"Trees for Democracy" is one of my favorite texts I teach. Most students find it a challenging read. It is a bit longer than the other essays in this unit and it is a Nobel Peace Prize acceptance speech.
My first question from the Trees for democracy powerpoint is: how is "Trees for Democracy" different from the other essays we read? The students had to write the rhetorical triangle for this speech as homework, so I tell them to check the context. Once we establish it is a speech, we can discuss audience. Who would hear a Nobel Prize acceptance speech? I also ask them how they are different from the target audience.
Next, I share with them some background on Wangari Maathai. It is a radio broadcast on NPR. We also watch a clip that is on the site called "I am a Hummingbird." It is a story that teaches no matter how small someone is, they can make a difference in the world.
After a brief discussion, I tell the class that Wangari Maathai died last year. We listen to a tribute from NPR's Talk of the Nation.
Finally, we listen to another NPR tribute that includes excerpts from an interview with Maathai talking about the Greenbelt Movement and her life as an environmentalist and activist.
The students take notes on the broadcasts and we engage in a whole class discussion. The radio clips give the students a clearer context for the speech and help them connect to Maathai (RI.9-10.7). I hope the passion in her voice translates to a more vested interest in the speech.
Now, the students are ready to dig into the controlling ideas of the speech.
It is my observation that when given a prompt, students will write what they know or what they like and hope that it answers the question. They lack skills to break down a prompt, develop a claim, and determine what evidence will support the claim.
So, first we review their activity on 'We are All Part of Nature." I have their papers hung up on the board. They can see how Ackerman stated a claim and then developed the proof throughout the essay. Then I ask them why they should not begin nor end a paragraph with a quote. The response will be mixed--they like to begin and end paragraphs with quotes. Eventually, someone says that a quote needs a context or introductory phrase and a writer as to connect the quote to the claim.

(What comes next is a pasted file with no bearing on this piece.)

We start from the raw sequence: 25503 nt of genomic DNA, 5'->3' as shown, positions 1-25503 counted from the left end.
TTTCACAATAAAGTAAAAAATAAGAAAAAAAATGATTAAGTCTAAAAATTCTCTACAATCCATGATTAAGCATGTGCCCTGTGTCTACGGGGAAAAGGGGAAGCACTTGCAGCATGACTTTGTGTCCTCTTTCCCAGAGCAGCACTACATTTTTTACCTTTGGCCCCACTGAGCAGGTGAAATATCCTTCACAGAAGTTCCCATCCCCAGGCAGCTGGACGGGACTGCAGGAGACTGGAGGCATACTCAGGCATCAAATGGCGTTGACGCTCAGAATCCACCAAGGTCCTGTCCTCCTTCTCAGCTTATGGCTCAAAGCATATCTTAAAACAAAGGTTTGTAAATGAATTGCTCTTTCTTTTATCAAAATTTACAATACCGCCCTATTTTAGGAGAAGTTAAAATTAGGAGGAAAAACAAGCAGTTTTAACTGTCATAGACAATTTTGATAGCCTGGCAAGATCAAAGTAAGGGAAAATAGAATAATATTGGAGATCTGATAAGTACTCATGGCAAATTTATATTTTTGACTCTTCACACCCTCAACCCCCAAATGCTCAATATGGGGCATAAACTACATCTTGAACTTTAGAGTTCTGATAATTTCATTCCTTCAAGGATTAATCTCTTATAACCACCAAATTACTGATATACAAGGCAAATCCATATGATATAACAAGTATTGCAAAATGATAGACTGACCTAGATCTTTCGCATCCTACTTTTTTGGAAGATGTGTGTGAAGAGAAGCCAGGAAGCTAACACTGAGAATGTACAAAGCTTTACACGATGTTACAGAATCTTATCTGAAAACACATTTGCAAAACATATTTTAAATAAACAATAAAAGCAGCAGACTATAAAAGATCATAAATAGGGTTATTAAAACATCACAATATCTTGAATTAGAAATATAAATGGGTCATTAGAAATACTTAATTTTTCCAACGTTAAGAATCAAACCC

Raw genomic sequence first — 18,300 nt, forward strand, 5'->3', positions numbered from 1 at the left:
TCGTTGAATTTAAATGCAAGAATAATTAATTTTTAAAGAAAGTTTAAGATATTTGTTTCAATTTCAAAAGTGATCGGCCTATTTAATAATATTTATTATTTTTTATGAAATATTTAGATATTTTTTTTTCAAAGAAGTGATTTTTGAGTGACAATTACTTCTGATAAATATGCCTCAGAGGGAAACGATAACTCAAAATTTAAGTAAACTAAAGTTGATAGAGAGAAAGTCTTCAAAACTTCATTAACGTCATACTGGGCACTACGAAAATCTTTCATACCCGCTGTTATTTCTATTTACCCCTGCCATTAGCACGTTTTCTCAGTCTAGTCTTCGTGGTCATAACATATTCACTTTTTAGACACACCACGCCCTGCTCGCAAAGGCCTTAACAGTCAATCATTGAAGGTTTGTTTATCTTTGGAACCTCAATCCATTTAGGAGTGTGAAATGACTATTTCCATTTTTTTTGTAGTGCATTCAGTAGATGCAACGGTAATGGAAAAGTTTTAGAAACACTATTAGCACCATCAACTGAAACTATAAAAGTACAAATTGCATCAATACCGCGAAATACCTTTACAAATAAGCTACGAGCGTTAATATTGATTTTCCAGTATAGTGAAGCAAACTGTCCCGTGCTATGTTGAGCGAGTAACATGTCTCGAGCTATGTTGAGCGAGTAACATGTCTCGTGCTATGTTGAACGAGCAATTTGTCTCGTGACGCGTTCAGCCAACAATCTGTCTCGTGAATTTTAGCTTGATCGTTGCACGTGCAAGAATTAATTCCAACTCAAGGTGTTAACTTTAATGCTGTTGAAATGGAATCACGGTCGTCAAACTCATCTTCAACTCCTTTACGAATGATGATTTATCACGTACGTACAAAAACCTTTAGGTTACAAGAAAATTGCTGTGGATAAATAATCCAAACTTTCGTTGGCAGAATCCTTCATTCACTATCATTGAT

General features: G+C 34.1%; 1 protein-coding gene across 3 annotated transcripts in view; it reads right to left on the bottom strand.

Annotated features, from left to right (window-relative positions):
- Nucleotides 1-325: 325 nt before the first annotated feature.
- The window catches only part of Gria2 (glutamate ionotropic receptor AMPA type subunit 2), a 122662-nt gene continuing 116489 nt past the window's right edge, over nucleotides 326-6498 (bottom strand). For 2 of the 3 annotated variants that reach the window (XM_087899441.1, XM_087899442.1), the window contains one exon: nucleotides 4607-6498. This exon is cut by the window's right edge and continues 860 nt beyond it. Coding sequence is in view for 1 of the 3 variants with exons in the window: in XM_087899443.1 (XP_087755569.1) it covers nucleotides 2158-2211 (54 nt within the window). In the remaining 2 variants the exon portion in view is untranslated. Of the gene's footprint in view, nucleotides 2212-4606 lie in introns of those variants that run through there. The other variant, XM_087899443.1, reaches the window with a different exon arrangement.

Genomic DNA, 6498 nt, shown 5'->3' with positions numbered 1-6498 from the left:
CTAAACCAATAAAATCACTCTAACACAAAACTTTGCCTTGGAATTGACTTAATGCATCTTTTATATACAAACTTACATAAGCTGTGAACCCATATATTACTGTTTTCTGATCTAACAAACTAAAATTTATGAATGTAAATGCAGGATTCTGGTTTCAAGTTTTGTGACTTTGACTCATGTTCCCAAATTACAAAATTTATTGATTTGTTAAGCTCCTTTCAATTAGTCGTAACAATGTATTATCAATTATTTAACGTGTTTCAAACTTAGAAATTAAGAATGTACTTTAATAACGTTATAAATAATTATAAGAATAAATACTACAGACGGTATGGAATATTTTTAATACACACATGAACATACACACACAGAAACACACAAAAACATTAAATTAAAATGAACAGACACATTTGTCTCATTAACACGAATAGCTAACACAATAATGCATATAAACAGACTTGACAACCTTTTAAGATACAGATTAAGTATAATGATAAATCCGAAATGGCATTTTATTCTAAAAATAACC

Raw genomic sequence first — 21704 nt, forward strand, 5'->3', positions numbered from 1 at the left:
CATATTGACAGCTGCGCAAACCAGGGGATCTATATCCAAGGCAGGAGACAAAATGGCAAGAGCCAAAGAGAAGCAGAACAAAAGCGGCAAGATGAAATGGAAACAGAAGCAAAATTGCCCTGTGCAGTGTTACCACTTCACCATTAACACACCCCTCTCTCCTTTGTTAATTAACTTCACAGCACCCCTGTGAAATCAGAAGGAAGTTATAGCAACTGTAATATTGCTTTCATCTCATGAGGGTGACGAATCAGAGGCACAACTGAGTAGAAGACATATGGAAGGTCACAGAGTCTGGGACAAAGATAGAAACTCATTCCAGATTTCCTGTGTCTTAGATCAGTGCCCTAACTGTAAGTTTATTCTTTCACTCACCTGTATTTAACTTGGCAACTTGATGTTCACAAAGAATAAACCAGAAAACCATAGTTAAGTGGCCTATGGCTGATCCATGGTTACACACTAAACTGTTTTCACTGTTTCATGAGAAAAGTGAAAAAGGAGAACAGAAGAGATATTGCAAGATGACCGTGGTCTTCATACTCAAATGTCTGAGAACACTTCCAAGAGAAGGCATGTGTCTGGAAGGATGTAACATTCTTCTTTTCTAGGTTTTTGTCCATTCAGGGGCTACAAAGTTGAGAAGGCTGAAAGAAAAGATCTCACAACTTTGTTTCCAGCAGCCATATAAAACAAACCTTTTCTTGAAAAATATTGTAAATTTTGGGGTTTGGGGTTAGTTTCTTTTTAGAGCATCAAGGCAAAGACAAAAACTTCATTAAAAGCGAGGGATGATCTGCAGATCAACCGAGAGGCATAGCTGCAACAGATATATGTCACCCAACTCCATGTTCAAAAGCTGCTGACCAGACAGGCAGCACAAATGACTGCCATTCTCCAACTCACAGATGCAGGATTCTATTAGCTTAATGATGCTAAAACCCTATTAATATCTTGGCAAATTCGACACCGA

Next, I ask them to discuss in groups: ÂHow does nature/the environment impact Maathai’s culture? Each group chooses a speaker to report to the class. I remind them that they must reference the text in order to have a credible answer to the question (RI 9-10. 1).
Now they should be ready for a more complex prompt. I have a powerpoint Trees for democracy that outlines the activities for the class. The prompt is on slide 7: ÂHow can environmental practices address social and political problems?
Gulp, if no one raises their hand... It's OK. I don't want them to have a quick response. It is a complex question that cannot be thoroughly answered in one or two lines. They need to think about it.
So, I say let's break down the prompt.
On the powerpoint environmental practices is yellow, social and political are red, and problems is green.
The class identifies environmental practices as the subject, social and political problems is what they need to find in the text, and finally they need to know the solutions to the social and political problems.
I tell them to make this chart Trees Pre-Writing on the paper under the prompt.
Students have find evidence about the environmental practices, then put if their is a social and/or political connection and the solution. Each student has to complete their own chart, however I tell them they can discuss it in groups (RI 9-10. 1). Pre-writing is where students really develop their ideas and begin to formulate how the evidence they collect will best support their ideas and inferences. When students skip this step and go straight to the draft, their writing does not contain a clear claim and well develop supporting details.
I monitor the class and answer questions as necessary.
Students are going to write an argument to support a claim using valid reasoning and sufficient evidence to respond to the prompt (W 9-10. 1). Before students can write they need to collect and organize the necessary evidence to meet the requirements. This activity prepares them to write (W 9-10. 5).
Before students can leave, I need to see a completed or near completed chart. If students are not finished, I tell them they have to come to conference (after school tutoring) to finish their charts.
Students will write an in-class essay during the next class. I want them to be adequately prepared. I want to check their pre-writing before the next class so I can help them if they need it.